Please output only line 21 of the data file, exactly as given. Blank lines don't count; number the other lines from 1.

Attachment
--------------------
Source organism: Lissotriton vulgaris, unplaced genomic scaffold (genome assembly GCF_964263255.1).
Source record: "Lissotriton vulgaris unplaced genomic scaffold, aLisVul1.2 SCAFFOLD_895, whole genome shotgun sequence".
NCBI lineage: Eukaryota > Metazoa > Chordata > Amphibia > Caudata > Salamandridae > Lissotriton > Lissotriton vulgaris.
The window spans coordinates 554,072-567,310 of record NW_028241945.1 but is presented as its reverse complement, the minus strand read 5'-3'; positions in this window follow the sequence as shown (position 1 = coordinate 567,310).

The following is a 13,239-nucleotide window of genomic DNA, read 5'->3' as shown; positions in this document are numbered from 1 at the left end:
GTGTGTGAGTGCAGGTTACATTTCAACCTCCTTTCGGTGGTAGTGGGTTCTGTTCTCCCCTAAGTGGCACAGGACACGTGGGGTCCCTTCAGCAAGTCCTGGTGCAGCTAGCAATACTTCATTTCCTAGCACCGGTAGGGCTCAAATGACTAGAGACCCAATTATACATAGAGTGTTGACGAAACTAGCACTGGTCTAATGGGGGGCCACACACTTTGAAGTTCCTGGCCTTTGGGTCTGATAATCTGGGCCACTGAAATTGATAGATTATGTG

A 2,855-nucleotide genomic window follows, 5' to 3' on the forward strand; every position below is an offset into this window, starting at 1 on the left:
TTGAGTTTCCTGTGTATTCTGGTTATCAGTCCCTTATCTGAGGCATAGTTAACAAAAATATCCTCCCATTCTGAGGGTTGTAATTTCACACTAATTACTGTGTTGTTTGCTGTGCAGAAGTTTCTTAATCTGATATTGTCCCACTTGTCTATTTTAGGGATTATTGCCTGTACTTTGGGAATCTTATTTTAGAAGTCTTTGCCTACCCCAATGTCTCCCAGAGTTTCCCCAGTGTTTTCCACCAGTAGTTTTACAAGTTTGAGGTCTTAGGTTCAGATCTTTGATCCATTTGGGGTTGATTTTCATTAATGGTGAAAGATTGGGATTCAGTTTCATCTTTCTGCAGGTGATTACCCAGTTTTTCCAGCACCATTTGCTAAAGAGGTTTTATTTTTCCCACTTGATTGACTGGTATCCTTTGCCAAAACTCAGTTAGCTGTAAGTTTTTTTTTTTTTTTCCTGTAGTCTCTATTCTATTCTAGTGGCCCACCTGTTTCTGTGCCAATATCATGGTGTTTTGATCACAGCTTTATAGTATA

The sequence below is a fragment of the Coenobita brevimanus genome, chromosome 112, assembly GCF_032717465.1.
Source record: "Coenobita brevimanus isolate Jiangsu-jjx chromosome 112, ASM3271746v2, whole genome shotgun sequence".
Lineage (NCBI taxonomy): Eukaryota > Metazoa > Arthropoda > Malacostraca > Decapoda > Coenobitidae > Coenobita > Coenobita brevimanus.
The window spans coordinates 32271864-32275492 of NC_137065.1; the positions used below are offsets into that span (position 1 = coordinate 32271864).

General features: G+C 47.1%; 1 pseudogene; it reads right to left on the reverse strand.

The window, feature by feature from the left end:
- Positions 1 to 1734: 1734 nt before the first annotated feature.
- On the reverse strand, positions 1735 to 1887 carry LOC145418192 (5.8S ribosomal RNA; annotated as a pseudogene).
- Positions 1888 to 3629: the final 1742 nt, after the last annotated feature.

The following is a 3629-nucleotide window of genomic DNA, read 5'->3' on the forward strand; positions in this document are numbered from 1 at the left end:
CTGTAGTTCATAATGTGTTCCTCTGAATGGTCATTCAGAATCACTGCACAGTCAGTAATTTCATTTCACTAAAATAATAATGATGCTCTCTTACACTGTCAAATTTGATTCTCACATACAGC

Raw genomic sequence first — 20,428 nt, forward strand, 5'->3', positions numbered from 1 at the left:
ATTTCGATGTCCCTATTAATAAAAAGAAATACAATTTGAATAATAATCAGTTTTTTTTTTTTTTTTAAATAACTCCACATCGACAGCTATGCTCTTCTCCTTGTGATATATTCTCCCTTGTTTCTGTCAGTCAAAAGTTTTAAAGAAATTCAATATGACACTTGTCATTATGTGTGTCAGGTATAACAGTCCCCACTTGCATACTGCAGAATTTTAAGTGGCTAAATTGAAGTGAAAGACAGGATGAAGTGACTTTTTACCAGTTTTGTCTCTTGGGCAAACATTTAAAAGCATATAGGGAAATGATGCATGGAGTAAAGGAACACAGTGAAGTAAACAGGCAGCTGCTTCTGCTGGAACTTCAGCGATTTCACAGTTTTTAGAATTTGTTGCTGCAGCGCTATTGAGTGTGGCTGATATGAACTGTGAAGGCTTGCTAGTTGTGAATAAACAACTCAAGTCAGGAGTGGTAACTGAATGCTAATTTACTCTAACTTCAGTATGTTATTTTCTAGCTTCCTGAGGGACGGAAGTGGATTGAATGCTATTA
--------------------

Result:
ATTTCGATGTCCCTATTAATAAAAAGAAATACAATTTGAATAATAATCAGTTTTTTTTTTTTTTTTAAATAACTCCACATCGACAGCTATGCTCTTCTCCTTGTGATATATTCTCCCTTGTTTCTGTCAGTCAAAAGTTTTAAAGAAATTCAATATGACACTTGTCATTATGTGTGTCAGGTATAACAGTCCCCACTTGCATACTGCAGAATTTTAAGTGGCTAAATTGAAGTGAAAGACAGGATGAAGTGACTTTTTACCAGTTTTGTCTCTTGGGCAAACATTTAAAAGCATATAGGGAAATGATGCATGGAGTAAAGGAACACAGTGAAGTAAACAGGCAGCTGCTTCTGCTGGAACTTCAGCGATTTCACAGTTTTTAGAATTTGTTGCTGCAGCGCTATTGAGTGTGGCTGATATGAACTGTGAAGGCTTGCTAGTTGTGAATAAACAACTCAAGTCAGGAGTGGTAACTGAATGCTAATTTACTCTAACTTCAGTATGTTATTTTCTAGCTTCCTGAGGGACGGAAGTGGATTGAATGCTATTA